To shorten to 1250 words, omit paras 5, 10, 15, 19, 20, 21, 22 and 23.(“That…borders”; “The only…democratic”; “Enough…that”; and “Nigeria…darkness”) You may shorten the article further as you wish by removing paragraphs of less interest to your particular audience.
Abu Muhammad al-Golani is an Islamist fanatic, a head-chopper (although only in moderation), and the leader of the Nusra Front, an al-Qaeda affiliate that is classified by the United States as “terrorist”. He spent almost a decade killing American occupation troops and Shia civilians in Iraq as a loyal member of the Sunni extremist organisation that is now called Islamic State before going home to Syria in 2011.
He was sent home to create a Syrian clone of what was then called ‘Islamic State in Iraq’, on the orders of Abu Baqr al-Baghdadi, the leader of Islamic State and now the self-proclaimed “Caliph” of all the Muslims. Golani named the Syrian branch the Nusra Front, and it did so well that he broke with Islamic State and went out on his own in 2013.
There was a three-month turf war between Islamic State and the Nusra Front in Syria in early 2014 that killed an estimated 3,000 jihadis. Islamic State won it and now controls most of eastern Syria (and all of western Iraq). Golani managed to hang on to northwestern Syria, where the Nusra Front and another extreme Islamist organisation, Ahrar al-Sham, now completely dominate a rebel alliance that also includes several smaller “moderate” outfits.
So you would not expect Golani to favour a peace deal that left the brutal Assad regime, secular in form but Shia-dominated, in power in Damascus. And indeed he does not: in a rare interview recently, he condemned the peace deal being cooked up by the US and Russia as “unacceptable”. It was, he said, a plot to merge more moderate rebel fighters with Assad’s forces in order to fight extremist groups like his own and Islamic State.
Golani was right to be suspicious, and yet he may go along with the deal in the end, because it isn’t really a permanent peace settlement that is being discussed. It’s actually just a ceasefire that will leave all the players in Syria in control of the territory they now hold – except for Islamic State, which they can then all concentrate on destroying.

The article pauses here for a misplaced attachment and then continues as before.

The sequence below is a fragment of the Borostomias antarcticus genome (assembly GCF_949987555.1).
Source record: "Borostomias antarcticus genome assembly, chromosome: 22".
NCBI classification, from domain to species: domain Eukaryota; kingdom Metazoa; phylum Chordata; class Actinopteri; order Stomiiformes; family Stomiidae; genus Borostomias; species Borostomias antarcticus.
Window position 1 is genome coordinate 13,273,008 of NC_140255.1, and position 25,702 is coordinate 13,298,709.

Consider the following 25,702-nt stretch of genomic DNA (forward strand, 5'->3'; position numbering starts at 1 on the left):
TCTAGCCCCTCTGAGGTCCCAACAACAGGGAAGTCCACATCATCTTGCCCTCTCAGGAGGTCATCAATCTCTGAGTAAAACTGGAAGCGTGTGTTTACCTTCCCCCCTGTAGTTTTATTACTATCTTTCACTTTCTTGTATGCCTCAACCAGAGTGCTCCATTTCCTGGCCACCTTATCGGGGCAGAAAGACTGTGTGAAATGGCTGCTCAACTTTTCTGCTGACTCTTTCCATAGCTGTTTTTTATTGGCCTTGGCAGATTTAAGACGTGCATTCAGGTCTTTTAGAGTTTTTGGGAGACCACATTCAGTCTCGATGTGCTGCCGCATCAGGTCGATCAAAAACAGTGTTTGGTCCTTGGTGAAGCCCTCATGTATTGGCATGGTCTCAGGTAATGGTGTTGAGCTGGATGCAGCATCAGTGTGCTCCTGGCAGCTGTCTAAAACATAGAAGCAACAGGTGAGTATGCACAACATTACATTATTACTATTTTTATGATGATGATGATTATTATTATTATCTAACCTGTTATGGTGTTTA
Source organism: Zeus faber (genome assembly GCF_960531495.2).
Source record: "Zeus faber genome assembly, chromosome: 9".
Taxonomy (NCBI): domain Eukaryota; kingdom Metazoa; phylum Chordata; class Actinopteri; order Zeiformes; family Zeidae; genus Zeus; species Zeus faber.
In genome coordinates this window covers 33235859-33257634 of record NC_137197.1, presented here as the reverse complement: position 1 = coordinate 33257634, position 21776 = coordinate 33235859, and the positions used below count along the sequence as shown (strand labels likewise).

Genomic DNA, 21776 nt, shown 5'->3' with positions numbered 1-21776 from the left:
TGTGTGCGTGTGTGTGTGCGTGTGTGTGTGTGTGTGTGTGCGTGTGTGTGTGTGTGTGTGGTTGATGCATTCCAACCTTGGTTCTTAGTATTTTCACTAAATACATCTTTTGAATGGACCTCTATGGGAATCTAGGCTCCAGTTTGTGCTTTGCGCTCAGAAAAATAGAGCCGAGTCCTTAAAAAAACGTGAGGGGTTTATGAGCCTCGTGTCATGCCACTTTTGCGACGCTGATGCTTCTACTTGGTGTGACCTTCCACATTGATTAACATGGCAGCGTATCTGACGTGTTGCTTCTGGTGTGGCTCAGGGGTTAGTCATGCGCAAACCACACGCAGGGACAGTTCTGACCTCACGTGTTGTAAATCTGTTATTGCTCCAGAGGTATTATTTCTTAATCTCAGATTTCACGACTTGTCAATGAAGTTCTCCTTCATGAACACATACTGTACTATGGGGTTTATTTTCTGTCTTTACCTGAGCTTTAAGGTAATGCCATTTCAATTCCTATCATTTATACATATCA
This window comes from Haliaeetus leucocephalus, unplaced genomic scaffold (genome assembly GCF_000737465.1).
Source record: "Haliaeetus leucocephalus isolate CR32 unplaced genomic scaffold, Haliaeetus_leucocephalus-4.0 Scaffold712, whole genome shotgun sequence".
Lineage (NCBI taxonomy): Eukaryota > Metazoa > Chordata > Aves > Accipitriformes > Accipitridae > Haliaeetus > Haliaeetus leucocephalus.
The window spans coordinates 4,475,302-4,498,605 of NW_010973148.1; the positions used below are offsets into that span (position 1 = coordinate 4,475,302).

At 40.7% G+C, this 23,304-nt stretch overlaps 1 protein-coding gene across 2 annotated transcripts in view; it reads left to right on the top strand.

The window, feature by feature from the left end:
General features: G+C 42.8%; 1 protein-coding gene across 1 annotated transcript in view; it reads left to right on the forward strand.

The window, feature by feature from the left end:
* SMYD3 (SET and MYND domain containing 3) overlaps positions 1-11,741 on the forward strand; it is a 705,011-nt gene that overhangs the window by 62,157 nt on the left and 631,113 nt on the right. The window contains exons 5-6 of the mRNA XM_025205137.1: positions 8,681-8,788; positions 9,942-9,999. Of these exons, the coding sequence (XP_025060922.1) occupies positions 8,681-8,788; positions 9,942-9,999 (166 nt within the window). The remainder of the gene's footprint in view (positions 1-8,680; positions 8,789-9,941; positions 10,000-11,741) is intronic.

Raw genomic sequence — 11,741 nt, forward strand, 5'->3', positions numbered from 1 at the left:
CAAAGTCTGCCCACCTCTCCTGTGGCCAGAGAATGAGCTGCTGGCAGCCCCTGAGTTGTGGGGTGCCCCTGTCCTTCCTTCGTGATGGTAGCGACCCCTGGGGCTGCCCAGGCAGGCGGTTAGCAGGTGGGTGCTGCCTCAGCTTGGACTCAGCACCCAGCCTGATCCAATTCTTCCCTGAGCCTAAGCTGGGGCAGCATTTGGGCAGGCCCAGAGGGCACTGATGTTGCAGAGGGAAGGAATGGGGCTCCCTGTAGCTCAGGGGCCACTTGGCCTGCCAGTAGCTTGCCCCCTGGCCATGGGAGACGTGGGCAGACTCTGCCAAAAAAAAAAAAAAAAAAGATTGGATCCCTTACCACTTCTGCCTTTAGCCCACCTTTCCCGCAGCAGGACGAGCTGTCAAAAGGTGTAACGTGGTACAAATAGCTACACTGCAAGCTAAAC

This is the sort of Machiavellian thinking that caused Russian President Vladimir Putin to accuse Washington recently of “dividing terrorists into good and bad ones,” but it’s just as much a part of Russian thinking. When Moscow started bombing the rebels in Syria in September to save the Assad regime from collapse, it bombed them all indiscriminately: the Nusra Front, Islamic State, even the “moderates”, if it could find them.
But it quickly became clear that what Russia had in mind, after stabilising the battlefronts, was precisely what Golani was condemning: a ceasefire that would effectively partition Syria between the Assad regime and the various rebel groups, and enable them all to turn on Islamic State.
You can’t admit that that’s what you are doing, of course, so you talk in terms of a peace settlement. That’s what Russian Foreign Minister Sergei Lavrov and US Foreign Secretary John Kerry were doing in Moscow on Tuesday, and the result is that a United Nations Security Council resolution endorsing the Syrian peace process will probably be passed on Friday.